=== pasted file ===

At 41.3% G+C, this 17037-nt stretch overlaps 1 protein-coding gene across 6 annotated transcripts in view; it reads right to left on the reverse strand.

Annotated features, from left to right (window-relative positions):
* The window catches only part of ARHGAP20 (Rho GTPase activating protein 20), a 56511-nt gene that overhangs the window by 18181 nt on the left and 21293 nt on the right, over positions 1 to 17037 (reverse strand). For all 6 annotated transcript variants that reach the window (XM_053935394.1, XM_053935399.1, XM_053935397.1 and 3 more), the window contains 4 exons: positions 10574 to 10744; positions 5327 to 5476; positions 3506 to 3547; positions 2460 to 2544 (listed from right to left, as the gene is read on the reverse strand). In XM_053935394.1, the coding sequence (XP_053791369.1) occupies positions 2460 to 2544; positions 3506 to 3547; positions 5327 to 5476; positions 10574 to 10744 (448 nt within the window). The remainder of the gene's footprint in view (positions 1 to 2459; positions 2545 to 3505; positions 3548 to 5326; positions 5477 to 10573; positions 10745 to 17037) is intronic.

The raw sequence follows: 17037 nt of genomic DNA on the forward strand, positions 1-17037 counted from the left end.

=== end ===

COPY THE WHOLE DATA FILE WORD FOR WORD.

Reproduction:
At 41.3% G+C, this 17037-nt stretch overlaps 1 protein-coding gene across 6 annotated transcripts in view; it reads right to left on the reverse strand.

Annotated features, from left to right (window-relative positions):
* The window catches only part of ARHGAP20 (Rho GTPase activating protein 20), a 56511-nt gene that overhangs the window by 18181 nt on the left and 21293 nt on the right, over positions 1 to 17037 (reverse strand). For all 6 annotated transcript variants that reach the window (XM_053935394.1, XM_053935399.1, XM_053935397.1 and 3 more), the window contains 4 exons: positions 10574 to 10744; positions 5327 to 5476; positions 3506 to 3547; positions 2460 to 2544 (listed from right to left, as the gene is read on the reverse strand). In XM_053935394.1, the coding sequence (XP_053791369.1) occupies positions 2460 to 2544; positions 3506 to 3547; positions 5327 to 5476; positions 10574 to 10744 (448 nt within the window). The remainder of the gene's footprint in view (positions 1 to 2459; positions 2545 to 3505; positions 3548 to 5326; positions 5477 to 10573; positions 10745 to 17037) is intronic.

The raw sequence follows: 17037 nt of genomic DNA on the forward strand, positions 1-17037 counted from the left end.